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Since I’m one of those rare enteral feeders who makes his own blends, I have complete control of my diet. I usually prepare two gallons of blend out of chicken, potatoes, mixed vegetables, a can of tuna, maybe some peanut butter, and often a dose of raisins. After boiling the concoction, I let it cool, then blend it and put it in quart jars. I use the blend for noon and late afternoon. For breakfast, I make a blend of oat cereal.
Once or twice a week my wife Ann and I eat at a fashionable restaurant. For variety, it’s good to go out to eat. After Ann orders a meal to eat in, I order a full meal for later blending. When I tell the waitperson I want to carry my meal home, I usually receive a blank look. Rarely, the waitperson will inquire about my reason, so I tell my story in about twenty-five words or less.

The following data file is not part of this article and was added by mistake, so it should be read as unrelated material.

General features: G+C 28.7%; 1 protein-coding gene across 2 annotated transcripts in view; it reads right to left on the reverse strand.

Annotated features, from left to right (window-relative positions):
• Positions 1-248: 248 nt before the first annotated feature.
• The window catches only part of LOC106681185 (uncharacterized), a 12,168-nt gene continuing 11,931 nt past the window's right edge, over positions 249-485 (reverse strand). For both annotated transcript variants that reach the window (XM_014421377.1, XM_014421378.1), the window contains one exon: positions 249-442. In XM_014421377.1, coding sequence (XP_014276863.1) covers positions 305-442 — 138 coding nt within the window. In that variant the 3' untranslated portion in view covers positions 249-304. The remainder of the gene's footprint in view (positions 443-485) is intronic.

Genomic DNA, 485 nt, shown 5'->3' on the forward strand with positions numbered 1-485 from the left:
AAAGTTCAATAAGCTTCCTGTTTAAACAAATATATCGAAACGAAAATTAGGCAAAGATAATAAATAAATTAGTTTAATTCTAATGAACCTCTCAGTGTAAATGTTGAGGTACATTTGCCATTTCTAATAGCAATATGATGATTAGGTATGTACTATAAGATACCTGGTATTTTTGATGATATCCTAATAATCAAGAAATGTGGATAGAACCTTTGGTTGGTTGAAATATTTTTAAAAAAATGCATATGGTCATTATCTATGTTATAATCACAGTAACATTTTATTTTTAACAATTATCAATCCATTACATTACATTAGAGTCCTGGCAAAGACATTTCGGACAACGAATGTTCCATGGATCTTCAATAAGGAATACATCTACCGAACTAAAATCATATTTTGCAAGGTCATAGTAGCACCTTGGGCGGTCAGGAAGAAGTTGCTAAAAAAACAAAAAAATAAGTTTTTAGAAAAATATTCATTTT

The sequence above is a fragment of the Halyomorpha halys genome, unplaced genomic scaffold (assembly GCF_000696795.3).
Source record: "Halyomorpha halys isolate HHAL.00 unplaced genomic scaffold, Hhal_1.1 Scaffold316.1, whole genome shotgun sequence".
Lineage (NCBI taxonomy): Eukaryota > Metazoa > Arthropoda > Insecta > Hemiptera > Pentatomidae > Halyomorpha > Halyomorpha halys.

When I later set up my blending operation at home, I often split the carryout food into two or three portions. I find my digestive system is more receptive to strange food if I mix oat cereal with the restaurant food. I guess you could call the oats my buffer food.
I have to avoid broccoli and breads with large seeds. The broccoli is a diuretic and the seeds won’t blend and pass through my tube. Otherwise, any nutritious food is acceptable. The stronger flavors like chili give me a mild taste sensation in my mouth for a while after ingesting them.
—Robert “Flute” Snyder, DMA
2/18/2017 » 2/21/2017
Oley exhibit at A.S.P.E.N.'s Clinical Nutrition Week
Oley Regional Conference